Jersey City, Polish diaspora reach accord on Katyń memorial

Polish fury at plans to remove genocide memorial

Jersey City authorities and the local Polish diaspora on Monday reached a consensus around the location of a memorial to the 1940 Katyń Forest Massacre, in which the Soviets mass-executed around 22,000 Polish POWs.

The conflict around the memorial arose when city authorities announced its temporary removal from its site near the Hudson River in connection with plans to develop a park on the site. Hefty protests against moving the monument came from the city's large Polish community, as well as from Warsaw.

Under the Monday agreement, the memorial will be relocated to a site about 60 metres away from the present location.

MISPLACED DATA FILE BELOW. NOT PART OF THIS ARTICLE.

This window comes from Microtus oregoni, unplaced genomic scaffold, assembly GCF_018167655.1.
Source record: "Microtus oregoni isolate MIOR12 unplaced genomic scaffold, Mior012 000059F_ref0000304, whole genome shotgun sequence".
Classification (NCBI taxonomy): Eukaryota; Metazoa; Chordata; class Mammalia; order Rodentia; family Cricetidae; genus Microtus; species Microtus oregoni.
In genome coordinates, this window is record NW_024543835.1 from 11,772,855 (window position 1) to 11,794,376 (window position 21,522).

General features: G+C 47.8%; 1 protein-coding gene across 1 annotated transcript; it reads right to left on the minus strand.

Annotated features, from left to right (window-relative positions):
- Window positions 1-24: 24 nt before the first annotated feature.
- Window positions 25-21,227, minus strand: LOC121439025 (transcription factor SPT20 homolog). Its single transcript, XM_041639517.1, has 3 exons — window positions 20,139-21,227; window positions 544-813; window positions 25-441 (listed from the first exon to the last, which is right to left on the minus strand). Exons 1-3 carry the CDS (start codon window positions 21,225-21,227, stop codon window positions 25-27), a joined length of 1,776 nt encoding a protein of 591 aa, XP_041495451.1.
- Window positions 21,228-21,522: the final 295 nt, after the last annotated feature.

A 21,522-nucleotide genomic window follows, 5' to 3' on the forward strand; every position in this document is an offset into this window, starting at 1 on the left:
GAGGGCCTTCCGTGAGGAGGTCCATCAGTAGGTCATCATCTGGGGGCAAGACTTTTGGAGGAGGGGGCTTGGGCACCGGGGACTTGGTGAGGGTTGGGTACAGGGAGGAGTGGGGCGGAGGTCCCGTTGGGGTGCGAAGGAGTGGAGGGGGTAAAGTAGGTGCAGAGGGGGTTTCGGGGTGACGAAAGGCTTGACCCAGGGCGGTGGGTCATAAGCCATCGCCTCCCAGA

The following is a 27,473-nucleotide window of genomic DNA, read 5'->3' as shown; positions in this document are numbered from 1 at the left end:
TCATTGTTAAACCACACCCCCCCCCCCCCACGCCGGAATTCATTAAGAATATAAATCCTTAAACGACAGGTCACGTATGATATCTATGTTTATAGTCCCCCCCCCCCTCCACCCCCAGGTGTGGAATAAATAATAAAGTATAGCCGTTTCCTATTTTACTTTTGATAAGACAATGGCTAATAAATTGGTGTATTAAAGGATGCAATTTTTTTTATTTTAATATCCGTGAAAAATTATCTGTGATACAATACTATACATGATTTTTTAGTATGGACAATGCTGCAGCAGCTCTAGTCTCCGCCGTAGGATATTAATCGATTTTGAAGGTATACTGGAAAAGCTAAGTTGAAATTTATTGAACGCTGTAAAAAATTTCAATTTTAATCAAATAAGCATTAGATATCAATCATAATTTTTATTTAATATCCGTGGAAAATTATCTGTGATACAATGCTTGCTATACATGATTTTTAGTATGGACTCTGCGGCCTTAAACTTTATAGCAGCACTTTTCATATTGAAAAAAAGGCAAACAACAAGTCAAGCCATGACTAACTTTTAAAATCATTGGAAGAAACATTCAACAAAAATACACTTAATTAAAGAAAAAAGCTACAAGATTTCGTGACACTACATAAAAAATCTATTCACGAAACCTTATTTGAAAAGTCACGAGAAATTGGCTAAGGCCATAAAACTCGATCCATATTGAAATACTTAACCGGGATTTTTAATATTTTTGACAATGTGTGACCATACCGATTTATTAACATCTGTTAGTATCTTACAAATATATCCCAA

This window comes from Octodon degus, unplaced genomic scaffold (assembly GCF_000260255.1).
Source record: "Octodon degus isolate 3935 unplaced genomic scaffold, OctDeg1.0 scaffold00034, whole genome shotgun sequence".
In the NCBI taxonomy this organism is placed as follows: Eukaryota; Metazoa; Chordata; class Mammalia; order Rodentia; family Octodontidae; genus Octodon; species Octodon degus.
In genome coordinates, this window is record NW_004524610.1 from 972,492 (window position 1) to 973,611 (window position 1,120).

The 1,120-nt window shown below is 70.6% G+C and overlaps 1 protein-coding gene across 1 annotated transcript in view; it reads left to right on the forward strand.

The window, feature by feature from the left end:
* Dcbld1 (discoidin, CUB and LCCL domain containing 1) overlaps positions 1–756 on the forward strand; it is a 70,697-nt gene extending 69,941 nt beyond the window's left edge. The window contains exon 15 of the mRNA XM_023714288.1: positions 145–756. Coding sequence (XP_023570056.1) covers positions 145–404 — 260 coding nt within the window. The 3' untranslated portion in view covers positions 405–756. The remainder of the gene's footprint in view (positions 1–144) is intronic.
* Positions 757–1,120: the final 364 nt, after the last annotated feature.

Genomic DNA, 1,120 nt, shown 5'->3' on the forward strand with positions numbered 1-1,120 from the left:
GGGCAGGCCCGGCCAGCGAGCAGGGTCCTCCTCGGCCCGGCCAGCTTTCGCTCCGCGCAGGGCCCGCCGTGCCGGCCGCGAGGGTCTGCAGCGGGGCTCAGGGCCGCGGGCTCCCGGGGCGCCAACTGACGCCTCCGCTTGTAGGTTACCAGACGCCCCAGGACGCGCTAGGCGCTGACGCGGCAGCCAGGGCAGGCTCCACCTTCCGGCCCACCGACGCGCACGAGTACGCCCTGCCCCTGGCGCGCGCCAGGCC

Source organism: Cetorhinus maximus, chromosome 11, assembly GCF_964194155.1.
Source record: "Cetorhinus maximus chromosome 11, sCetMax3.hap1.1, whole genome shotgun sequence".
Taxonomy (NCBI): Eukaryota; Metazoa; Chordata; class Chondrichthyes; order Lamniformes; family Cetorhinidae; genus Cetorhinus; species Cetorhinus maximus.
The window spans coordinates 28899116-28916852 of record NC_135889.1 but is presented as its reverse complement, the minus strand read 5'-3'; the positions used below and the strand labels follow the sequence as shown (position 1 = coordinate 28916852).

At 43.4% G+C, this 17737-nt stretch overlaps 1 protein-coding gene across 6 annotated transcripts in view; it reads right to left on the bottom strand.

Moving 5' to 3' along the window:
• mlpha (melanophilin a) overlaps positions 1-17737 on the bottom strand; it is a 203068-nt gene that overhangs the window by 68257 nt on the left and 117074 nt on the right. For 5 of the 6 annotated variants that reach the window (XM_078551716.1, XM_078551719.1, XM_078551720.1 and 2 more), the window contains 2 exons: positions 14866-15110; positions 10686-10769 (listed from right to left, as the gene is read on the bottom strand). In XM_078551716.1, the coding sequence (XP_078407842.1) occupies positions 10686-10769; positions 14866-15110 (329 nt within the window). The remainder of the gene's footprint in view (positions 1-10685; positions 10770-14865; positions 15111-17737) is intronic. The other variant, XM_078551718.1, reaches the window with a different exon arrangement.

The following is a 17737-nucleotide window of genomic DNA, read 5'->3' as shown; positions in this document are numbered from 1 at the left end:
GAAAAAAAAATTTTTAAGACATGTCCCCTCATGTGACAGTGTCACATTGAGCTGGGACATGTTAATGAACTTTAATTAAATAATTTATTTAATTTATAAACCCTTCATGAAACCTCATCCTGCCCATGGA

Jersey City Mayor Steven Fulop told a press conference following the agreement that the city had not intended to show disrespect to its Polish community. He added that the memorial's new site will be modernised in a gesture of respect for its meaning, and leased to Jersey City's Polish community for 99 years.

According to Polish Consul General in New York Maciej Golubiewski, the agreement was the best possible solution for all involved.

The controversy erupted on April 30, when Jersey City Mayor Steven Fulop said he wanted to relocate the monument, which commemorates mass killings of Polish officers, policemen and administration staff by Soviet security units in Katyń Forest in today's western Russia.

The Polish diaspora and authorities in Warsaw, who had not been consulted, criticised the plans. The mayor then invited the Polish side for talks. On Saturday, Fulop confirmed that the monument will remain by the Hudson River, in a "quieter place" some 60 metres from its current location at the city's Exchange Place.